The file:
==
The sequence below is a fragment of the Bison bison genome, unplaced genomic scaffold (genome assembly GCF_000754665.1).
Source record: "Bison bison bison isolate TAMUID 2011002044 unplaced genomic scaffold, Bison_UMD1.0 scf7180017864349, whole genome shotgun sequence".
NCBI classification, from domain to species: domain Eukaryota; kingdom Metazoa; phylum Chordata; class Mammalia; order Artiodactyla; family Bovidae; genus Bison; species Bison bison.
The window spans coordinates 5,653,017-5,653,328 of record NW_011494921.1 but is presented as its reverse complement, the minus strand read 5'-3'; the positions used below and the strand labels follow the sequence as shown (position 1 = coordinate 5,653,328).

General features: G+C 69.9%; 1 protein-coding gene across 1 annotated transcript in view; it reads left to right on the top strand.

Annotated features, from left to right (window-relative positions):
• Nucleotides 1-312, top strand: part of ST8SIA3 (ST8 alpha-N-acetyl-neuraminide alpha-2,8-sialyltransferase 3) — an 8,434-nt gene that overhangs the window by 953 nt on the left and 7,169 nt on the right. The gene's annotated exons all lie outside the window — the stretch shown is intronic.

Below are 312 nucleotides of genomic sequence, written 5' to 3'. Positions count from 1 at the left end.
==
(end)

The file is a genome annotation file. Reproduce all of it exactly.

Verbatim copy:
The sequence below is a fragment of the Bison bison genome, unplaced genomic scaffold (genome assembly GCF_000754665.1).
Source record: "Bison bison bison isolate TAMUID 2011002044 unplaced genomic scaffold, Bison_UMD1.0 scf7180017864349, whole genome shotgun sequence".
NCBI classification, from domain to species: domain Eukaryota; kingdom Metazoa; phylum Chordata; class Mammalia; order Artiodactyla; family Bovidae; genus Bison; species Bison bison.
The window spans coordinates 5,653,017-5,653,328 of record NW_011494921.1 but is presented as its reverse complement, the minus strand read 5'-3'; the positions used below and the strand labels follow the sequence as shown (position 1 = coordinate 5,653,328).

General features: G+C 69.9%; 1 protein-coding gene across 1 annotated transcript in view; it reads left to right on the top strand.

Annotated features, from left to right (window-relative positions):
• Nucleotides 1-312, top strand: part of ST8SIA3 (ST8 alpha-N-acetyl-neuraminide alpha-2,8-sialyltransferase 3) — an 8,434-nt gene that overhangs the window by 953 nt on the left and 7,169 nt on the right. The gene's annotated exons all lie outside the window — the stretch shown is intronic.

Below are 312 nucleotides of genomic sequence, written 5' to 3'. Positions count from 1 at the left end.